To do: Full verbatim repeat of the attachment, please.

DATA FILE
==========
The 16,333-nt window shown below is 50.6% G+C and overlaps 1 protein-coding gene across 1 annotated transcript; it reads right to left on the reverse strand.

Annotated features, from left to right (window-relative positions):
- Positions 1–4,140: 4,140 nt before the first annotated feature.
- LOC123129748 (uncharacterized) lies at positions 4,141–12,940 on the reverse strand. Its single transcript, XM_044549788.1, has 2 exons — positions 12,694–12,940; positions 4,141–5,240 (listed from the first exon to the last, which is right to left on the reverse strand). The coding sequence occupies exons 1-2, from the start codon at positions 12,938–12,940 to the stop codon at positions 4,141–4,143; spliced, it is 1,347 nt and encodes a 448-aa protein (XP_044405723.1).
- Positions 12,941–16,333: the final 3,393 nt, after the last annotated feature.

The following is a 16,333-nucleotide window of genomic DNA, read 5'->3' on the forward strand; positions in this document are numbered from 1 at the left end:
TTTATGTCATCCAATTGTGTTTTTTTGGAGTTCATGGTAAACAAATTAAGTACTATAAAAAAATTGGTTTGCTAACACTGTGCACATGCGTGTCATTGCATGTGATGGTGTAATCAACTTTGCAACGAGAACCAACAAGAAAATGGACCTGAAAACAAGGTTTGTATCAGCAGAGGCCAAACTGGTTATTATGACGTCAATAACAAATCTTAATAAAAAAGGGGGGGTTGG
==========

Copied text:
The 16,333-nt window shown below is 50.6% G+C and overlaps 1 protein-coding gene across 1 annotated transcript; it reads right to left on the reverse strand.

Annotated features, from left to right (window-relative positions):
- Positions 1–4,140: 4,140 nt before the first annotated feature.
- LOC123129748 (uncharacterized) lies at positions 4,141–12,940 on the reverse strand. Its single transcript, XM_044549788.1, has 2 exons — positions 12,694–12,940; positions 4,141–5,240 (listed from the first exon to the last, which is right to left on the reverse strand). The coding sequence occupies exons 1-2, from the start codon at positions 12,938–12,940 to the stop codon at positions 4,141–4,143; spliced, it is 1,347 nt and encodes a 448-aa protein (XP_044405723.1).
- Positions 12,941–16,333: the final 3,393 nt, after the last annotated feature.

The following is a 16,333-nucleotide window of genomic DNA, read 5'->3' on the forward strand; positions in this document are numbered from 1 at the left end:
TTTATGTCATCCAATTGTGTTTTTTTGGAGTTCATGGTAAACAAATTAAGTACTATAAAAAAATTGGTTTGCTAACACTGTGCACATGCGTGTCATTGCATGTGATGGTGTAATCAACTTTGCAACGAGAACCAACAAGAAAATGGACCTGAAAACAAGGTTTGTATCAGCAGAGGCCAAACTGGTTATTATGACGTCAATAACAAATCTTAATAAAAAAGGGGGGGTTGG